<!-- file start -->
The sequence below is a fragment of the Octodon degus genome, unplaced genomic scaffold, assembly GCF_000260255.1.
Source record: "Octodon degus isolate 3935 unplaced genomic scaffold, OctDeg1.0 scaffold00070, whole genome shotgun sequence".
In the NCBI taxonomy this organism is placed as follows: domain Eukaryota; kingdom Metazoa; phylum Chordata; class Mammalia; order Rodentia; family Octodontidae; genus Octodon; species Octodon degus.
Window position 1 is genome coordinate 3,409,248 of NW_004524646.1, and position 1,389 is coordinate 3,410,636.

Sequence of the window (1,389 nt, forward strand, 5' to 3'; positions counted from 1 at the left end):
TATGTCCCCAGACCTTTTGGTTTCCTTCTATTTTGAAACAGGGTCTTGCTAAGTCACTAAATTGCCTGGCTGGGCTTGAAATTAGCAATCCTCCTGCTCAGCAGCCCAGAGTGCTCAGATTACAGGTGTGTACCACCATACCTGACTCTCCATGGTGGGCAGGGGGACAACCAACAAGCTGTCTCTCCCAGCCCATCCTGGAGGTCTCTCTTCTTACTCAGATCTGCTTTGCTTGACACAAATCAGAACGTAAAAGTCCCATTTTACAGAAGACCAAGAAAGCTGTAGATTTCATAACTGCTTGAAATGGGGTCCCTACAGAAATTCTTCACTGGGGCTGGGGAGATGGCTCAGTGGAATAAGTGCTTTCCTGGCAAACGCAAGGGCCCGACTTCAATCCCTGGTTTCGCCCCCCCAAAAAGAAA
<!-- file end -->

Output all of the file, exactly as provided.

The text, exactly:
The sequence below is a fragment of the Octodon degus genome, unplaced genomic scaffold, assembly GCF_000260255.1.
Source record: "Octodon degus isolate 3935 unplaced genomic scaffold, OctDeg1.0 scaffold00070, whole genome shotgun sequence".
In the NCBI taxonomy this organism is placed as follows: domain Eukaryota; kingdom Metazoa; phylum Chordata; class Mammalia; order Rodentia; family Octodontidae; genus Octodon; species Octodon degus.
Window position 1 is genome coordinate 3,409,248 of NW_004524646.1, and position 1,389 is coordinate 3,410,636.

Sequence of the window (1,389 nt, forward strand, 5' to 3'; positions counted from 1 at the left end):
TATGTCCCCAGACCTTTTGGTTTCCTTCTATTTTGAAACAGGGTCTTGCTAAGTCACTAAATTGCCTGGCTGGGCTTGAAATTAGCAATCCTCCTGCTCAGCAGCCCAGAGTGCTCAGATTACAGGTGTGTACCACCATACCTGACTCTCCATGGTGGGCAGGGGGACAACCAACAAGCTGTCTCTCCCAGCCCATCCTGGAGGTCTCTCTTCTTACTCAGATCTGCTTTGCTTGACACAAATCAGAACGTAAAAGTCCCATTTTACAGAAGACCAAGAAAGCTGTAGATTTCATAACTGCTTGAAATGGGGTCCCTACAGAAATTCTTCACTGGGGCTGGGGAGATGGCTCAGTGGAATAAGTGCTTTCCTGGCAAACGCAAGGGCCCGACTTCAATCCCTGGTTTCGCCCCCCCAAAAAGAAA